Coronavirus – Practical Steps to Consider on Collection and Delivery
BIFA Members will be used to the process of obtaining a signed Proof of Delivery (POD) to prove delivery and requiring their drivers to sign for collection of cargo and possibly endorsing any notice of damage when going to other premises to collect.
Of course, this is usually done by pen and paper but with Government advice to stay two metres away from anyone else and not to touch surfaces that could be contaminated, using pen and paper is a concern. We recommend you contact all clients to discuss this and arrange some alternative manner of obtaining signed collection notes or POD. Whilst the Government advice remains in place you should confirm whatever is agreed, as the course of action, in writing.
Several suggestions have been received from both solicitors and insurers. BIFA are providing these as suggestions, but it will be for each BIFA Member to decide which is the most suitable for their business.
- You could make arrangements to e-mail documents across to the receiver, they sign and pass a copy to the driver in exchange for the goods.
- The driver can ask for the name of the warehouse person accepting cargo and note it plus a photo of the warehouse delivery point.
- You could obtain advance email contacts at collection and delivery points to enable the drivers to exchange emails whilst in attendance. Collection notes and POD may be scanned in advance and then completed in electronic form by an email signature.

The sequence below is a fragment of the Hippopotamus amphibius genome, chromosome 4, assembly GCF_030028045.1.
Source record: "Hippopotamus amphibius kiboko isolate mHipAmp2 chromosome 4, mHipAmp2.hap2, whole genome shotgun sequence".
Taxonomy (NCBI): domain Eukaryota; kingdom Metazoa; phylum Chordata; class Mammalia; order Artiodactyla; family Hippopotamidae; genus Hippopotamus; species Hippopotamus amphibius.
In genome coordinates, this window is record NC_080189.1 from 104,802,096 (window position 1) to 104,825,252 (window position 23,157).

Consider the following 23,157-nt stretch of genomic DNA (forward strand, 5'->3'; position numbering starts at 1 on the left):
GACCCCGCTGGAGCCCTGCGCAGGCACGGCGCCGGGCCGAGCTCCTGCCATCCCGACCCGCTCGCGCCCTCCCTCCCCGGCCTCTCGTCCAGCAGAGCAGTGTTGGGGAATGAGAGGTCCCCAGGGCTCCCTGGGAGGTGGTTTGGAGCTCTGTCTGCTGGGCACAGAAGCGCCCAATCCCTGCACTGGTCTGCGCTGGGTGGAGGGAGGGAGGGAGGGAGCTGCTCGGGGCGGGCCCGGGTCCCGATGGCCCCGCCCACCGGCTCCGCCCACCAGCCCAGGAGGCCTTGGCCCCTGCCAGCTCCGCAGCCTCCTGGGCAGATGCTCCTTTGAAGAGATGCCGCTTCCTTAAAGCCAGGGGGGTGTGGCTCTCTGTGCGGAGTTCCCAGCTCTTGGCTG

- The parties should agree in writing beforehand (by way of email) that due to the COVID-19 issue, rather than signing delivery notes etc. the consignee will email the member confirming receipt of the delivery and all parties acknowledge that such an email will stand as evidence of delivery.
There is no “one size fits all” solution and your liability insurer should be advised of any proposed change of practice.
Clients who are resistant to such proposals should be warned that what is being proposed is the only acceptable way to proceed and that if they do not agree they should be notified that coronavirus is a force majeure situation and advised that whilst all is being done to work around the coronavirus, you cannot afford to risk the safety of the driver or the receiving party and the proposal is evidence of reasonable diligence under the BIFA Terms clause 24(B). One would hope that clients will accept any reasonable proposal regarding provision of services in such unprecedented circumstances.
If you are receiving deliveries, courier packages or post beware of signing an offered portable electronic device. Suggest the driver uses the machine to put your name into their system. Protective gloves for staff and a convenient disposal bin could be considered.